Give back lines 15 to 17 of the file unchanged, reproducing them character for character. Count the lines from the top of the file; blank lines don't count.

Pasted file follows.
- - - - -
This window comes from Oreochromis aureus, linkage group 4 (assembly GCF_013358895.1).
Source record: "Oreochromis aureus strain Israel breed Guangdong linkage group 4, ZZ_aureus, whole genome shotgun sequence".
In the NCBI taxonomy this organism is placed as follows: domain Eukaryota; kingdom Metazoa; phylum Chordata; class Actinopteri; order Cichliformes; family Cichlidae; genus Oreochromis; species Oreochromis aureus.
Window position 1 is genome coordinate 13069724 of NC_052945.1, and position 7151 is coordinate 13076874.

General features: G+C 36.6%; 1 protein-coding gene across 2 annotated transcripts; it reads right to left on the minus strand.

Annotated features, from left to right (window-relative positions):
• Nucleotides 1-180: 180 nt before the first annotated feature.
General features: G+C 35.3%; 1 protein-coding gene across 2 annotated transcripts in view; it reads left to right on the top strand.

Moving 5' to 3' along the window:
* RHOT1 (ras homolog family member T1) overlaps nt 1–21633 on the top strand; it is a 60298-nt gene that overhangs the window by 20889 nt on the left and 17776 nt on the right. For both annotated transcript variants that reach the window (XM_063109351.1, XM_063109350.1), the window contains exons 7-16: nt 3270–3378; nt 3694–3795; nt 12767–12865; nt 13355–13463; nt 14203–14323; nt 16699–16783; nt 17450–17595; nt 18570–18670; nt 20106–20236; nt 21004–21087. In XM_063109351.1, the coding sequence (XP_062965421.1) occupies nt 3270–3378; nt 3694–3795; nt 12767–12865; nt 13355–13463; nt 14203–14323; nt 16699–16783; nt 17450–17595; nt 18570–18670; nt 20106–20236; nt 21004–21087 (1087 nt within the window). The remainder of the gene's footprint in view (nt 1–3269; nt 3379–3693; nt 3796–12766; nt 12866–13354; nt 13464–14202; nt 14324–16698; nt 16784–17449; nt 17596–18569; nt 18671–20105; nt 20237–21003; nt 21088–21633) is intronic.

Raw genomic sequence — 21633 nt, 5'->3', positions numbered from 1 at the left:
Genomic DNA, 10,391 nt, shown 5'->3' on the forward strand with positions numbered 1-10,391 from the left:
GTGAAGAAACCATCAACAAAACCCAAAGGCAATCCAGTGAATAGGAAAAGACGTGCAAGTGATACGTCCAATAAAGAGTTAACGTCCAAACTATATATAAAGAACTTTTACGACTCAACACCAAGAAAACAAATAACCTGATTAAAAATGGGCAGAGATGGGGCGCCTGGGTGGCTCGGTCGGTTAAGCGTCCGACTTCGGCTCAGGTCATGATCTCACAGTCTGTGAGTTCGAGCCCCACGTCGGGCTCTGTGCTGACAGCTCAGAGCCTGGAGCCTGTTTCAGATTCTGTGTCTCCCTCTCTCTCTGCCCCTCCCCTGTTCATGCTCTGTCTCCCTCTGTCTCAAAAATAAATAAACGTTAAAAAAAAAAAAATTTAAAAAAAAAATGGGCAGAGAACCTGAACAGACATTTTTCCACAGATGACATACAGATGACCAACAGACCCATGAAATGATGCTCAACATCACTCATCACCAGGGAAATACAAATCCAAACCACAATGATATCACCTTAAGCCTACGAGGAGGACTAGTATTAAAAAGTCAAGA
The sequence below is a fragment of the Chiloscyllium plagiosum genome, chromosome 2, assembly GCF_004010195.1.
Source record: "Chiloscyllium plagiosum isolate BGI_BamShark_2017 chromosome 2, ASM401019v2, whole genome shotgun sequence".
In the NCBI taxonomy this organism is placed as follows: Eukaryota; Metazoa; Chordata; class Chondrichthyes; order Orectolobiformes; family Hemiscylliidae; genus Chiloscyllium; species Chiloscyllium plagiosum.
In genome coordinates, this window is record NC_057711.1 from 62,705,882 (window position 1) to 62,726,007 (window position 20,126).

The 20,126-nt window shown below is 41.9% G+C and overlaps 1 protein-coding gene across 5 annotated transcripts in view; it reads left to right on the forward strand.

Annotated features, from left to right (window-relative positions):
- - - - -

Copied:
Source record: "Chiloscyllium plagiosum isolate BGI_BamShark_2017 chromosome 2, ASM401019v2, whole genome shotgun sequence".
In the NCBI taxonomy this organism is placed as follows: Eukaryota; Metazoa; Chordata; class Chondrichthyes; order Orectolobiformes; family Hemiscylliidae; genus Chiloscyllium; species Chiloscyllium plagiosum.
In genome coordinates, this window is record NC_057711.1 from 62,705,882 (window position 1) to 62,726,007 (window position 20,126).